newbie question for first layout stuff....

Discussion in 'HO Scale Model Trains' started by taylorg01, Dec 5, 2007.

  1. taylorg01

    taylorg01 New Member

    Dec 27, 2006
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    I've only asked a few questions on here because searching FAQs, magazines, and google gets us a lot of info and I'm using some old car modeling stuff to get me past some hurdles. It's our first layout (my son is 7 and is the driving force here).

    We are doing some weathering of a couple locos and cars just to get our feet wet and do some minor work to increase realism for him. I'm to the point of needing to shoot dulcoat on a loco. I have an airbrush.

    I want to get an even finsih without washing out my details too much, but they really need to be protected as we're already wiping some of the stains off the roof when we pick the thing up. I'd rather touch that part up than the fades on the lower body.

    I want to thin the dulcoat out properly so it will coat evenly and not glob in places. If I need to do a couple coats of fine mist, that's fine, but I do NOT want to experiment. We have a limited budget and my son runs the trains as often as he can and he'd be quite upset if we flubbed up one of his locos and had to do a repaint. that would not be a good day.

    So, to summarize:

    what ratio should I use of thinner and dulcoat to get a fine coat and full coverage in 1-2 coats....?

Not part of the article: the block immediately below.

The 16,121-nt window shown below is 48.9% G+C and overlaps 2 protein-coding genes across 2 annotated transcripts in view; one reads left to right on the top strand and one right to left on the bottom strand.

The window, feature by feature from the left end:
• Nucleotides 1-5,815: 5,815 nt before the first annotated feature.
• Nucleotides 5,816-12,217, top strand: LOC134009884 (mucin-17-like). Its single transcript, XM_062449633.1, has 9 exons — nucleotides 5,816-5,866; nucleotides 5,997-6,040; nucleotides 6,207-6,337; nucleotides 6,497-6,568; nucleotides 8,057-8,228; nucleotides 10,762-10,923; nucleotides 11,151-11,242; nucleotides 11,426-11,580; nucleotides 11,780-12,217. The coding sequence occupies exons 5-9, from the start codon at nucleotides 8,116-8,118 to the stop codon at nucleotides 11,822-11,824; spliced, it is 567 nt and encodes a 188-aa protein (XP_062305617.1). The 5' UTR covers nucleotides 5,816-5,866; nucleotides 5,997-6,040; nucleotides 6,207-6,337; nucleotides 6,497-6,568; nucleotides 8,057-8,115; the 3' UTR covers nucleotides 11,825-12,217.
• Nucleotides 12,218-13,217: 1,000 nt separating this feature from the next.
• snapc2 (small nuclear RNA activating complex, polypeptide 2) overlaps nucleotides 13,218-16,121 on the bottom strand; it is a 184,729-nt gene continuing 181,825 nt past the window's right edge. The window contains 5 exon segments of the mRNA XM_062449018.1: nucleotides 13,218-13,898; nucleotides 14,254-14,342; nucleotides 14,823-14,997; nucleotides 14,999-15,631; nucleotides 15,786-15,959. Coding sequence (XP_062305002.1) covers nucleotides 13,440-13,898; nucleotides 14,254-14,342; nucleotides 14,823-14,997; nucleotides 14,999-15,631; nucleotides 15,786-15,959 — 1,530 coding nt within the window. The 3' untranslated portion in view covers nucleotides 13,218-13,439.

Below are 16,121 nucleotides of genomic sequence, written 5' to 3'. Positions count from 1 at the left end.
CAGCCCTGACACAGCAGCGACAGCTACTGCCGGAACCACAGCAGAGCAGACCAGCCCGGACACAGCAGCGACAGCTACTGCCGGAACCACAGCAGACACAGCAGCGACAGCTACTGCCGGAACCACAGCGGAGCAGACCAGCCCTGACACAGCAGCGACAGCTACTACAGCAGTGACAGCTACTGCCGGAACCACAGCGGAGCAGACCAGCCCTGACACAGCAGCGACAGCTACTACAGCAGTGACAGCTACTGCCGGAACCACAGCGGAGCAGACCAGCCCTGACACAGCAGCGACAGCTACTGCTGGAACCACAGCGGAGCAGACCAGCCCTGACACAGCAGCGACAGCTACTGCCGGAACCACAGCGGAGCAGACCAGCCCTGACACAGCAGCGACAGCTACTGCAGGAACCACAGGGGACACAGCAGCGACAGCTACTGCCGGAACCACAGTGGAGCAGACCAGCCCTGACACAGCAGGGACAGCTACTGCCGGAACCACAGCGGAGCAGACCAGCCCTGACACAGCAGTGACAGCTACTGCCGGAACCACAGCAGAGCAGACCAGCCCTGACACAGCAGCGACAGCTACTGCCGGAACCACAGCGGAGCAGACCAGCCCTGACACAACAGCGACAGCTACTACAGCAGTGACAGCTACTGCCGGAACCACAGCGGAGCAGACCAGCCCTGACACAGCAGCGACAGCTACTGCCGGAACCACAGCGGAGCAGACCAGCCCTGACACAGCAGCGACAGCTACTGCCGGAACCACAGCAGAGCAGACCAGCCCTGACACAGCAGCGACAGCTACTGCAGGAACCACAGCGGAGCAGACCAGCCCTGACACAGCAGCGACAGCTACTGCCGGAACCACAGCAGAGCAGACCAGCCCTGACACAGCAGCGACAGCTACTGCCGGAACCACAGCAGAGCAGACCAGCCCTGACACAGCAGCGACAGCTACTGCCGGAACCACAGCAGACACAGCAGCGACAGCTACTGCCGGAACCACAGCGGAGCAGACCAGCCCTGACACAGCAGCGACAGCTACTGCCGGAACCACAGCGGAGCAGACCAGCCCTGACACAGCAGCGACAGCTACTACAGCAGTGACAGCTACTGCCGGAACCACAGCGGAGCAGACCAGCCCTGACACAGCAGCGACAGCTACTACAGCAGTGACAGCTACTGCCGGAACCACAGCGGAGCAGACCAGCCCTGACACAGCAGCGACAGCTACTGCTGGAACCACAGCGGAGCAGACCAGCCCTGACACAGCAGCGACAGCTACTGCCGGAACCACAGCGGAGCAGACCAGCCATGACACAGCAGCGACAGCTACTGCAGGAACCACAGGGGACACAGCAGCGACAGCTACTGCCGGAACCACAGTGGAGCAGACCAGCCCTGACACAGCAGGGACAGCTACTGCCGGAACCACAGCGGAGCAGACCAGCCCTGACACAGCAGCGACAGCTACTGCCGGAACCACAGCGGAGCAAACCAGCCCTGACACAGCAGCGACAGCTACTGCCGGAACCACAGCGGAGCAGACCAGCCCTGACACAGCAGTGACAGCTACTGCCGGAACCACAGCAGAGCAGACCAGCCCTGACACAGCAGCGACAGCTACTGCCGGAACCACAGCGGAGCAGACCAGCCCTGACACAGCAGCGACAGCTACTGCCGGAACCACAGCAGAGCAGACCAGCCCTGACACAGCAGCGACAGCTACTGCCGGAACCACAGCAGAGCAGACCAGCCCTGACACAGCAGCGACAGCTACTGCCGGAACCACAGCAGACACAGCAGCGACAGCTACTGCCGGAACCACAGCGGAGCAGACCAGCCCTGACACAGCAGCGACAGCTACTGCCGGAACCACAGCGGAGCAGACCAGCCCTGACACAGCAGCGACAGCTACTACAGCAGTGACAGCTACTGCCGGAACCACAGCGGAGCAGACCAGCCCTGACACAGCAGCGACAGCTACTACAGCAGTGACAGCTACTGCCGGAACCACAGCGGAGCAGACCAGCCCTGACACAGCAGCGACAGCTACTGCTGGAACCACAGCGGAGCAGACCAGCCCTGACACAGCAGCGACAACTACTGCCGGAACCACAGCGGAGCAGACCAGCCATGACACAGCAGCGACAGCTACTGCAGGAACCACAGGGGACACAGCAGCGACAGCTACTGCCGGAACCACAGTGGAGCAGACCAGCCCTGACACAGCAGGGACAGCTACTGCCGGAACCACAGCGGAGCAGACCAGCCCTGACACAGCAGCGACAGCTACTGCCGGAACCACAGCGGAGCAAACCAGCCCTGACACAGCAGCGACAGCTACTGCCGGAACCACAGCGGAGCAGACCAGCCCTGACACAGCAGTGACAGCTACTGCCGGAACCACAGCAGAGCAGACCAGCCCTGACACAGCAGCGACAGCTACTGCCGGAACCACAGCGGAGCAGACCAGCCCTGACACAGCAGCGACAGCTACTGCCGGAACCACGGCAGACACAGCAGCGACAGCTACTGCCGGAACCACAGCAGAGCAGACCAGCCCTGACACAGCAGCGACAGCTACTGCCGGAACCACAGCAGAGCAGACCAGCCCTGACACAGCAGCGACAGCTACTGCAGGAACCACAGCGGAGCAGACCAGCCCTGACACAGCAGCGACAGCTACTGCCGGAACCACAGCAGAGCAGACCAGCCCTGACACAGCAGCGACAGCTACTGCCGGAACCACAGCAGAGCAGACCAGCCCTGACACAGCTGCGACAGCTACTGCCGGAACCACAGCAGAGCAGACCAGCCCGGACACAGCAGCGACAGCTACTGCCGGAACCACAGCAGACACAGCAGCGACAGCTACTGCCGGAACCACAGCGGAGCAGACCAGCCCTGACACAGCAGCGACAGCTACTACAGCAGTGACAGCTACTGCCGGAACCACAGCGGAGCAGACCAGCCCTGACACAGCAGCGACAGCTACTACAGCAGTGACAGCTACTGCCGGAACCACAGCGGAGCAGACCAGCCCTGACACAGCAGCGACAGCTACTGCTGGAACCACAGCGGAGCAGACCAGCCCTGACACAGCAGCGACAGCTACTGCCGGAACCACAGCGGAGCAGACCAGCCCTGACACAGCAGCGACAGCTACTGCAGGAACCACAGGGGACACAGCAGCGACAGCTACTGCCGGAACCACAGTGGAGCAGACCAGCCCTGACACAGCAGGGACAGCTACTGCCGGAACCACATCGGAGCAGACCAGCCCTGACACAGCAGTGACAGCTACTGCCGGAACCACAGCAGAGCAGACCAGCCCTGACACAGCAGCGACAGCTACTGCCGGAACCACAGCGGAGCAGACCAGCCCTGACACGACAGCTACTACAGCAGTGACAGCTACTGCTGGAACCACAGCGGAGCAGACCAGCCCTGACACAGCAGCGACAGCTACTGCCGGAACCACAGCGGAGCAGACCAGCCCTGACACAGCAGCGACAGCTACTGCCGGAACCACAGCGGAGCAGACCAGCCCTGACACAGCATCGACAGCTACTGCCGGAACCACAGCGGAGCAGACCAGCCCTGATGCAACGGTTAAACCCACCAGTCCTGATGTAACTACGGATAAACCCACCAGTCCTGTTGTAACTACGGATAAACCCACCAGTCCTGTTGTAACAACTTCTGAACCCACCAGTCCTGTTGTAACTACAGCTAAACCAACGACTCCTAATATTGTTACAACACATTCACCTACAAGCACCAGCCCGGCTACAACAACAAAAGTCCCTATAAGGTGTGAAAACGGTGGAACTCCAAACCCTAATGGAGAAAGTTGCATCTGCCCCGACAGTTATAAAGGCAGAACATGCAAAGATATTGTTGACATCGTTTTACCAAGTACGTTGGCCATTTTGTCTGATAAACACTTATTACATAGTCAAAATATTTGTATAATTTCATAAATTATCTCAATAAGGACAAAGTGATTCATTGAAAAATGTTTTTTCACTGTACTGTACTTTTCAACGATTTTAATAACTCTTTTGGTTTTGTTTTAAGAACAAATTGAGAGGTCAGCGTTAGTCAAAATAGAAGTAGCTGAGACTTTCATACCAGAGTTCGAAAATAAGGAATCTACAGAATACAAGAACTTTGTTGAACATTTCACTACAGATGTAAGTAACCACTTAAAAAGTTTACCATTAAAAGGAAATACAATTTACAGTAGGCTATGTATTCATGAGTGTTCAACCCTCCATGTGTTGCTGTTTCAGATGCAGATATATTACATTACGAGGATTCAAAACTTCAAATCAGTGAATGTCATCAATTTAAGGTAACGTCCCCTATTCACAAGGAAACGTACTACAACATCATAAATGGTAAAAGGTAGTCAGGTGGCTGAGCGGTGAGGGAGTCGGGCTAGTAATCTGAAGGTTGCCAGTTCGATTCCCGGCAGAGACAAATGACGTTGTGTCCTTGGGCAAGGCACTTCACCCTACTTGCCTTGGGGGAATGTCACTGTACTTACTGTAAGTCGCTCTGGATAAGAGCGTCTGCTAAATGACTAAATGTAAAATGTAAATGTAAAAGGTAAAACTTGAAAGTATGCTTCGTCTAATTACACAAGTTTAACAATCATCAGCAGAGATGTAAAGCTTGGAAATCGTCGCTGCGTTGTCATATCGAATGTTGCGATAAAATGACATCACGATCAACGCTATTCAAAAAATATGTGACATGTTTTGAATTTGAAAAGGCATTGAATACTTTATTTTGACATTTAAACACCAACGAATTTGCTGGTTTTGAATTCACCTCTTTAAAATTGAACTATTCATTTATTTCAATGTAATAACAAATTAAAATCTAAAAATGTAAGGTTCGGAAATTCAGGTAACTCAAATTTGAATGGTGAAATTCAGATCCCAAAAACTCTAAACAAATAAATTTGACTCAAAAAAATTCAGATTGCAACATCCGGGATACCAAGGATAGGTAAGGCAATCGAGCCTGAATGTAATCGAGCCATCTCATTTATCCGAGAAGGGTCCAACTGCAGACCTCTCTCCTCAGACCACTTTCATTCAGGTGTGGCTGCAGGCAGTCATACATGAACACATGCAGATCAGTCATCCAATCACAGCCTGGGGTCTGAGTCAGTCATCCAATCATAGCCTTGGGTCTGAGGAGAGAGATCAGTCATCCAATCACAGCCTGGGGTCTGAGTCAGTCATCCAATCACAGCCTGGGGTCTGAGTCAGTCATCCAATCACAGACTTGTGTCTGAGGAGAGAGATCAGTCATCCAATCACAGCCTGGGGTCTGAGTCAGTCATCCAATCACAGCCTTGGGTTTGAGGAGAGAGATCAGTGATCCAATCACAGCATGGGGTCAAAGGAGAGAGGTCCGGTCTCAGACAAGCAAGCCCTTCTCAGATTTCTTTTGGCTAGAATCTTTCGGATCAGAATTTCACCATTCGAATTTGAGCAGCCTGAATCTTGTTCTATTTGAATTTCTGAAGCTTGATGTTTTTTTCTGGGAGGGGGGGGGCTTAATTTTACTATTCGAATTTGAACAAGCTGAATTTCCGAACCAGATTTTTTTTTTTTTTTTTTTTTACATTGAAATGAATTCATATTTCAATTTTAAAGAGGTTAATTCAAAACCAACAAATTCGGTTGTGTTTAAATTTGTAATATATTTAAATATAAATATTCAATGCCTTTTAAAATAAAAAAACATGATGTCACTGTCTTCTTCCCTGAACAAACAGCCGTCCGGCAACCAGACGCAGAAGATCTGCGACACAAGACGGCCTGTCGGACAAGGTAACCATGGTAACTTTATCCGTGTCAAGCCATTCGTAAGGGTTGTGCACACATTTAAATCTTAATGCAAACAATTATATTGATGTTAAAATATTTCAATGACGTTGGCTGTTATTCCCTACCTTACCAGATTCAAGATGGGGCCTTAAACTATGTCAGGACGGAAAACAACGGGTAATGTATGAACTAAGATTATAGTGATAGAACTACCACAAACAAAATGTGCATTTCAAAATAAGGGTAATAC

Down the road we will probably be wanting to weather them a bit more when we get some experience and the layout evolves.

  2. steamhead

    steamhead Active Member

    Apr 17, 2005
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    Hi...I use Dullcote straight out of the can, just keep the can about 12"-14" away from your object, and sweep the can quiclky enough so you don't run the risk of running. A couple of coats is enough to provide all the protection you need. Wait about 2 hrs. between coats.

    If you use your airbrush, don't put it too finely or the DC will dry even before it hits your object and all you'll get is a crumbly surface finish.

    Good luck..!!
  3. nachoman

    nachoman Guest

    How many here use dullcote from an airbrush and how many from a spray bomb? I prefer to spray it with an airbrush, but lately I haven't lived anywhere with an air compressor handy :( I am tempted to get an el-cheapo harbor freight 1.5 gallon to use for light airbrush duty.

  4. doctorwayne

    doctorwayne Active Member

    Sep 7, 2005
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    I agree with Charlie: 25% - 50% thinner will work just fine. It sounds as if you're using chalk for weathering, so the Dullcote is necessary to prevent handling from marring the finish. However, an application of Dullcote will lessen the effect of the chalk weathering - you won't know by how much until you try. You can always add more weathering later if the change is too drastic, though.
    I weather with Floquil paints, applied with an airbrush, but I do the clear-coating (gloss, semi-gloss, or flat) before weathering. This is the only way to get matte weathering effects on a gloss or semi-gloss finish and still retain the original finish.
    Even equipment that gets a final overspray of clear finish is susceptible to paint damage from handling. You should be sure to only handle your trains as little as possible and always with clean hands: skin oils will affect the finish, as will residue from handling food. I have a strict "No Food" rule for the layout room and workshop, although "Rule G" is not strictly enforced.;)